The three contenders for the Democratic Progressive Party’s (DPP) top post sparred over the issues of the party’s future direction, cross-strait relations and regaining public trust in a televised debate yesterday.
While DPP Legislator Chai Trong-rong (蔡同榮),73, and former presidential senior adviser Koo Kwang-ming (辜寬敏), 82, emphasized the party’s roles in advocating Taiwanese independence, former vice premier Tsai Ing-wen (蔡英文), 52, highlighted the importance of expanding the party’s support base.
The 22-year-old party’s eight-year rule as a governing party is coming to an end on May 20, when it hands over the power to the Chinese Nationalist Party (KMT).
The DPP came to power in 2000, marking the country’s first power transfer and ending more than 50 years of KMT rule. The DPP won another four years in office with its victory in the 2004 presidential election, winning a record-high 50.11 percent of the vote.
However, the party started experiencing setbacks in 2005. It suffered defeat in local government elections, the Taipei city mayoral and city councilor elections in 2006, the legislative election earlier this year — in which it secured only a handful of seats — and the bruising defeat in the presidential election this March.
The party’s image has also been tarnished by a series of scandals involving members of the first family and several government officials. Political observers say that the political gridlock, a lackluster economy and the cross-strait stalemate all contributed to tarnishing the party’s public image.
The debate, the only one before the chairmanship election next Sunday, was held in Kaohsiung City and was televised nationwide by Formosa TV.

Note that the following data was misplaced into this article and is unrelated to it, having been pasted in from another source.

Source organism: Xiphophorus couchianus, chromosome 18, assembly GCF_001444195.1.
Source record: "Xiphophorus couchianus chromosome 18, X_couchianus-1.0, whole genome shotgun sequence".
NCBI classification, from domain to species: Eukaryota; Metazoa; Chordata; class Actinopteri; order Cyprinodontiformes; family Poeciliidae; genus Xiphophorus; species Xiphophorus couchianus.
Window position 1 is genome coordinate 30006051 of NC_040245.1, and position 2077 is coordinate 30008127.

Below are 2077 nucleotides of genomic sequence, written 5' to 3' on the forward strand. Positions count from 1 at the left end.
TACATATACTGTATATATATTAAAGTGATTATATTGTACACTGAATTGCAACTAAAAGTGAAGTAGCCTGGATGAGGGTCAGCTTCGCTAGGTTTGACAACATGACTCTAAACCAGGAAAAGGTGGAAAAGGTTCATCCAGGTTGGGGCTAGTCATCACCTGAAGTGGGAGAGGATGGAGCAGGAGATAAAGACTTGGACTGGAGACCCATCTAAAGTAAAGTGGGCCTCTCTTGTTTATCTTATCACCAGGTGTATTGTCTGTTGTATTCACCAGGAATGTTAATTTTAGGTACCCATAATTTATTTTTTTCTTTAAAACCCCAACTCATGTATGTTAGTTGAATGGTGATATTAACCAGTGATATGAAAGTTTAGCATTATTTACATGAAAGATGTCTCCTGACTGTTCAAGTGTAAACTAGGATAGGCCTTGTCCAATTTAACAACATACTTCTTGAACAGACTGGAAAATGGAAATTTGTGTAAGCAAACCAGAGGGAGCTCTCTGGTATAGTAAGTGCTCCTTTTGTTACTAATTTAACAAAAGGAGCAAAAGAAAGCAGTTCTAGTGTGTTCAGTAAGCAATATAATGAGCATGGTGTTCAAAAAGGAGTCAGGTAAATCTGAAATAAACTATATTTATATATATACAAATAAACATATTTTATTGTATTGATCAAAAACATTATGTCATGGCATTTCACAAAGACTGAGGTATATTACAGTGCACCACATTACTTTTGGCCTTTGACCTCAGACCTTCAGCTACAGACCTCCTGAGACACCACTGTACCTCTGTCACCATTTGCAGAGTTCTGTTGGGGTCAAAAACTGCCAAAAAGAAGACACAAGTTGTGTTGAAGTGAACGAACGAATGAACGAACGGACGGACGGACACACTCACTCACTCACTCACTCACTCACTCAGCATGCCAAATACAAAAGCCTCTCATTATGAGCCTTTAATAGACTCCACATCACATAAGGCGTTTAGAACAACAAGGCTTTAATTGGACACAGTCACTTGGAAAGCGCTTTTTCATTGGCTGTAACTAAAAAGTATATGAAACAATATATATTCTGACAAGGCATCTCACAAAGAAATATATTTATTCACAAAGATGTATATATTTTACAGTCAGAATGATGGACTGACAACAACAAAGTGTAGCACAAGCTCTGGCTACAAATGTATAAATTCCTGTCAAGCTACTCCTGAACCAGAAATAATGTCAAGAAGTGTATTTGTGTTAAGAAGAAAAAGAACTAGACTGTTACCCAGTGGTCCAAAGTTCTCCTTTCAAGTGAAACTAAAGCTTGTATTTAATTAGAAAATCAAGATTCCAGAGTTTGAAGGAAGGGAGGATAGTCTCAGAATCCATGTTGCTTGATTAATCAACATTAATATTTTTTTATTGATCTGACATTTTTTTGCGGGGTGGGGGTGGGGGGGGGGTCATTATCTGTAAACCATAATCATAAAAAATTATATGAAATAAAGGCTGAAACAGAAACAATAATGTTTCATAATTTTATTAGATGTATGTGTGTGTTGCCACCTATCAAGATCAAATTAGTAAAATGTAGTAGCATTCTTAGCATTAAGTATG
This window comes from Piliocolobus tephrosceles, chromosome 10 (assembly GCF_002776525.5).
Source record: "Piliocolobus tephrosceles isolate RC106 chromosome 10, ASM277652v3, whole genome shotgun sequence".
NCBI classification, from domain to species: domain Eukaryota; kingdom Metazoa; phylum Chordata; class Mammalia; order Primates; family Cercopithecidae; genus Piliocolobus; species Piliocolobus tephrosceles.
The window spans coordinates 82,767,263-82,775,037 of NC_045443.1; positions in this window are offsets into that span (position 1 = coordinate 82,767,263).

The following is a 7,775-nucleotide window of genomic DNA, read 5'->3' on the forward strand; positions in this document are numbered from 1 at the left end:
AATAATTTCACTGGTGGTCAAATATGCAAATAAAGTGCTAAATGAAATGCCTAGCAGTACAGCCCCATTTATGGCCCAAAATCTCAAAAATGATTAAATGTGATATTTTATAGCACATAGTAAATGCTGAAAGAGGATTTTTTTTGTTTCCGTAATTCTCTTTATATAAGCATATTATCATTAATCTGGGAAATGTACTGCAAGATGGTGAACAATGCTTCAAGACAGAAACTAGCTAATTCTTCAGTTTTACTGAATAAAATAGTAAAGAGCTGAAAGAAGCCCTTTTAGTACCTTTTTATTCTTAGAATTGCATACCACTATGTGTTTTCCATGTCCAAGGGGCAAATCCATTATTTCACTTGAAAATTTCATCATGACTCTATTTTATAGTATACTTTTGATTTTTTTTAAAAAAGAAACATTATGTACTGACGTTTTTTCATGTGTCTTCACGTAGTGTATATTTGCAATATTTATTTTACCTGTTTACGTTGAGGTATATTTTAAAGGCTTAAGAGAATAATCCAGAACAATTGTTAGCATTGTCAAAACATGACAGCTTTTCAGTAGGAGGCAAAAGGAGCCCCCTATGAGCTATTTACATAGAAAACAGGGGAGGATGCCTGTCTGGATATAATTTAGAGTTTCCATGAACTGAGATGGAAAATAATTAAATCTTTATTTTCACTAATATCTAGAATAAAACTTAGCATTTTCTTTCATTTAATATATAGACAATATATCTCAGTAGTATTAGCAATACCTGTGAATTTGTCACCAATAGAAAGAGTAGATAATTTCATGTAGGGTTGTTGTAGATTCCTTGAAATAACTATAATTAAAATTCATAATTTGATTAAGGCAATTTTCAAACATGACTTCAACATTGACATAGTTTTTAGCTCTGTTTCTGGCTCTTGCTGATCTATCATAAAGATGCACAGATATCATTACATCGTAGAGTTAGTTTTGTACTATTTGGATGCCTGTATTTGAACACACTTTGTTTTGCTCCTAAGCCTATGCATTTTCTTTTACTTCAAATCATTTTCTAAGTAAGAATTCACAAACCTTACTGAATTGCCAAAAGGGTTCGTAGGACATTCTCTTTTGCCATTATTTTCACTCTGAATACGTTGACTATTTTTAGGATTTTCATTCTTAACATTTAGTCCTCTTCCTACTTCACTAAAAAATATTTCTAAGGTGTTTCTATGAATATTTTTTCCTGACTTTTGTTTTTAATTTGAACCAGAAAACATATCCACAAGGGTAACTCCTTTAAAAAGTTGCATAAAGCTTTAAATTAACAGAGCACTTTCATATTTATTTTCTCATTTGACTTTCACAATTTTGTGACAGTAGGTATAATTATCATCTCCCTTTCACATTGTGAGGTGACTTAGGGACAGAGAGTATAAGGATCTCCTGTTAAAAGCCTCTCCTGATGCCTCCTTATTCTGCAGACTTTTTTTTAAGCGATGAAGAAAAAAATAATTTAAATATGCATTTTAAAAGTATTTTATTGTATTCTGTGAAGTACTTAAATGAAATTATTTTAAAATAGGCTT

Koo and Chai spoke mostly in Hoklo during the debate, while Tsai spoke in Mandarin most of the time.
Tsai said the DPP should have more interaction with the middle-class, women and young groups “to lure them to work with us.”
Tsai said that one reason some DPP officials got caught up in corruption allegations was that they fell victim to the rotten system of government that the DPP inherited from the KMT’s long-term rule.
The system will get worse after the KMT returns to power, she added.
Koo, the oldest candidate of the three, tried to turn his age from a liability into an asset.
“An old man like me has already come forward, can young people bear to abandon the DPP?” Koo asked.
Koo said he felt grief when the KMT won the legislative election in January and the presidential election in March, as it seemed to be a public repudiation of Taiwanese independence that he had advocated for so many decades.
Chai urged party members to vote for him as he is experienced and can mobilize support to protest against the KMT administration if president-elect Ma Ying-jeou (馬英九) and the legislature were to pass a cross-strait peace agreement as Ma had promised during his presidential campaign.
The peace agreement would rule out the option for Taiwanese to pursue independence and prohibit Taiwan from purchasing weapons for self-defense, Chai said.
“Ma had said that the peace agreement is subject to legislative approval only and does not need public support. If he were to make such a move, the DPP needs a chairman who can lead a mass demonstration,” Chai said
In a question-and-answer session, the three candidates elaborated on their ideas on the new challenges that the DPP was facing, including China’s rise, an absolute KMT majority and a China-friendly KMT government. They also discussed how the DPP could broaden its support to win in the next presidential election.